Greenland busy implementing much-debated gender quota

KNI and Royal Arctic Line are among the state-owned companies to experience massive board changes

Female students are predominant on five out of the six Copenhagen University faculties (photo: iStock)
May 30th, 2014 4:01 pm| by admin
facebooktwittergoogle_pluspinterestmail

Greenland’s government has enforced scores of changes in the boardrooms of the country's publicly-owned companies to ensure that 50 percent of the positions are occupied by women.

The enforcement, in adherence with the gender quota legislation that came into effect at the turn of the year, has been the subject of much debate and critique despite its overwhelming political support.

“There have been so many dramatic leadership changes that it has created a great deal of unease and concern,” Michael Böss, a lecturer at Aarhus University specialising in Greenlandic affairs, told Kristeligt Dagblad newspaper.

According to Böss, the criticism hinges on the new board members, both women and men, who lack the experience necessary to assume the important positions. Another argument is that Greenland should focus on its socio-economical issues rather than its gender policies.

READ MORE: Danish parliament gives Greenlanders the right to know the identity of their fathers

Dangerous cocktail
Among the larger state-owned companies to experience radical boardroom upheaval are the trading conglomerate KNI, which changed almost half of its board, and Royal Arctic Line, where everyone bar one member was replaced.

“These are large companies that are essential to Greenland’s economy,” Lise Lyck, a lecturer at Copenhagen Business School, said. “And when you mess around with these boards, you mess with the entire foundation of Greenland’s economy, which is dangerous – particularly now.”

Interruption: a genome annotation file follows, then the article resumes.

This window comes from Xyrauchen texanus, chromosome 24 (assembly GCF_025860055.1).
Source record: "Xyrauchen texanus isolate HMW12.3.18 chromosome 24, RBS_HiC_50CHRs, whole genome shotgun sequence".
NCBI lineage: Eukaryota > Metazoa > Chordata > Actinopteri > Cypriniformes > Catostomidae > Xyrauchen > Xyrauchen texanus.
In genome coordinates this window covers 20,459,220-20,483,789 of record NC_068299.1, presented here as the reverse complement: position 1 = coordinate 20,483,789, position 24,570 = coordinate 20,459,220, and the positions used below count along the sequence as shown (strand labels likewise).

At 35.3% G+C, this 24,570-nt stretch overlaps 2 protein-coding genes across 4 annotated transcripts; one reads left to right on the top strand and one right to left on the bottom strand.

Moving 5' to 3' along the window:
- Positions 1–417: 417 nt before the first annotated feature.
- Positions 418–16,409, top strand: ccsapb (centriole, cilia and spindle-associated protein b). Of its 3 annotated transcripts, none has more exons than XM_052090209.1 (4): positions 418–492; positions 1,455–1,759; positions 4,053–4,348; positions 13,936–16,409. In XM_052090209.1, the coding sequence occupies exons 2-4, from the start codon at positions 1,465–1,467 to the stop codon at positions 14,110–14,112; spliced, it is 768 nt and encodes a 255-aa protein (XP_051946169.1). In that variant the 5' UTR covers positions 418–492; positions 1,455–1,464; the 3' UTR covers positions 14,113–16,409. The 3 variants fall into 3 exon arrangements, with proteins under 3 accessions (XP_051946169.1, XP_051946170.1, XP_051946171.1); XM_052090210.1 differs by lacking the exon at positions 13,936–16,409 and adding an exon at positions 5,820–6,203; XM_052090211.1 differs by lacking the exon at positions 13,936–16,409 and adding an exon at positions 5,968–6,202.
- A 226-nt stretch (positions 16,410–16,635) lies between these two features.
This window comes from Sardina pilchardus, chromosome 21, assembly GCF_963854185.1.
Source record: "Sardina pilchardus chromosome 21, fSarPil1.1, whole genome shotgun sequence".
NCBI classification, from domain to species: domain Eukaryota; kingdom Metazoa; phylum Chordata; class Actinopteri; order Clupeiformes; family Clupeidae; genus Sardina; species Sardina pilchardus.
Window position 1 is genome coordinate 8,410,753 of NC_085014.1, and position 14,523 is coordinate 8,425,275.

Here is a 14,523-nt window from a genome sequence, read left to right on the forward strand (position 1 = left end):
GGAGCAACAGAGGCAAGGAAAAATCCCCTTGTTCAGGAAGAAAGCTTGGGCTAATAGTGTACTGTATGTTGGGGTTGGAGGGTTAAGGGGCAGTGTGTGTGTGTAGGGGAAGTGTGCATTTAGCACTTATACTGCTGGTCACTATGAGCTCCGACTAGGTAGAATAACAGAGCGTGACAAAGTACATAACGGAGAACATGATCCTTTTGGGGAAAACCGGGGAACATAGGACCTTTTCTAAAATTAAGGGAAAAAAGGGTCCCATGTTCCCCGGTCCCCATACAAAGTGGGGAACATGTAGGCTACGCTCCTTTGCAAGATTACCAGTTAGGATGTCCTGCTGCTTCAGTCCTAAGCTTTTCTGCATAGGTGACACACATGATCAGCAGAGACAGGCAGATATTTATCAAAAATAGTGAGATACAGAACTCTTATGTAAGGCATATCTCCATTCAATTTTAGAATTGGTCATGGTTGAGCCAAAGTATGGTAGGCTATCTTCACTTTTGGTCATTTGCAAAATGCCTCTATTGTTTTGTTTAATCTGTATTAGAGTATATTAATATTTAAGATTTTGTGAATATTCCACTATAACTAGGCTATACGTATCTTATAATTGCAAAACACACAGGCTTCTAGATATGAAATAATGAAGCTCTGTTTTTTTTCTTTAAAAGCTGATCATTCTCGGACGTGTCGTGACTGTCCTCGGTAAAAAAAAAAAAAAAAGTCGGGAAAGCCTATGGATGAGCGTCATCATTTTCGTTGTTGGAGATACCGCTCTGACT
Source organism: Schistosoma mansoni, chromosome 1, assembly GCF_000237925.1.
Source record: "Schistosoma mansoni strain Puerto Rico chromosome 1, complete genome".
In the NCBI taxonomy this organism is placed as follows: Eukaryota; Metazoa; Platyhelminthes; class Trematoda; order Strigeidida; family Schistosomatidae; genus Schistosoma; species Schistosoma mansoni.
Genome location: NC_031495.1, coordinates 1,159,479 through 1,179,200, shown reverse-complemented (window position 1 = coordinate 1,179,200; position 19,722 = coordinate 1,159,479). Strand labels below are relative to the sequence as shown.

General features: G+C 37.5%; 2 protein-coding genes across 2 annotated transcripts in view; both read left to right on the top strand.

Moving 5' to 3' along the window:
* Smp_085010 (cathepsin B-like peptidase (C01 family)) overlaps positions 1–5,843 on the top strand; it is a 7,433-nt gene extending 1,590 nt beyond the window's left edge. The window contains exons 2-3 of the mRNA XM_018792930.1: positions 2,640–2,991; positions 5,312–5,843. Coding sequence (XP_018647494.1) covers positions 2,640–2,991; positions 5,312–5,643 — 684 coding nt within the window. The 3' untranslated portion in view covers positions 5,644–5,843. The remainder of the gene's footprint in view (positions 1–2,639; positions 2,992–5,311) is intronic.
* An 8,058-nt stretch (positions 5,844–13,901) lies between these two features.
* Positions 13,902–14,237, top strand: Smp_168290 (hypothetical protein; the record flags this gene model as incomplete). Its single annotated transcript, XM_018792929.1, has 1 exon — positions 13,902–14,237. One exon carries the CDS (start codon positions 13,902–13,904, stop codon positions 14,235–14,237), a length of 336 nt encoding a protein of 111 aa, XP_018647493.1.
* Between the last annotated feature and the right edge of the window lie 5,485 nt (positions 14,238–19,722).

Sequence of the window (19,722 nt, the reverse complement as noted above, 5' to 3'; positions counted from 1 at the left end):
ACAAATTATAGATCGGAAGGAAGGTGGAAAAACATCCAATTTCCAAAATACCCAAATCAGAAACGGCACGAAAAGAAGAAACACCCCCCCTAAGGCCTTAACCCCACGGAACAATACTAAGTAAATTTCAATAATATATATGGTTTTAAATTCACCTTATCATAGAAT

The gender quota law was proposed last year by Siumut, the party of Greenland’s prime minister Aleqa Hammond, to “ensure that everyone, whatever gender, is given the opportunity to take part in business life”.

CPH Pride will light up the streets of Copenhagen in mid-August (Photo: istock)
Mid-August events: Proud, loud, no clouds allowed
CPH Pride Aug 11-15, Parade: Aug 15, 13:00; Smallegade, Frederiksberg City...
(photo: Henrik Stenberg)
August Performance: Pirouetting at the police station
Summer Dance Aug 11-17, 20:30, Aug 16-17, 14:30; Politigården, Cph V; f...
Until relatively recently, the Faroese needed to catch a boat every time they wanted to travel to one of the 18 islands (photo: Vincent van Zeijst)
Parliament election on Faroe Islands announced
Kaj Leo Holm Johannesen, the prime minister of the Faroe Islands, has annou...
The port of Calais is not this peaceful or visible today (photo: Luctor)
French sailors striking against DFDS purchase in Calais again
Hundreds of French sailors blocked access to the city of Calais, France thi...
The accused has appealed, denying all charges (photo: iStock)
Dane found guilty of raping his teenage stepdaughter
A 51-year-old man from Maribo on Lolland was today found guilty of repeated...
Protests against uranium mining in Greenland came to Copenhagen today (Photo: Alberto Otero Garcia)
Anti-uranium rally in Copenhagen
About 80 protestors joined Chemnitz Larsen (IA), Greenland’s representati...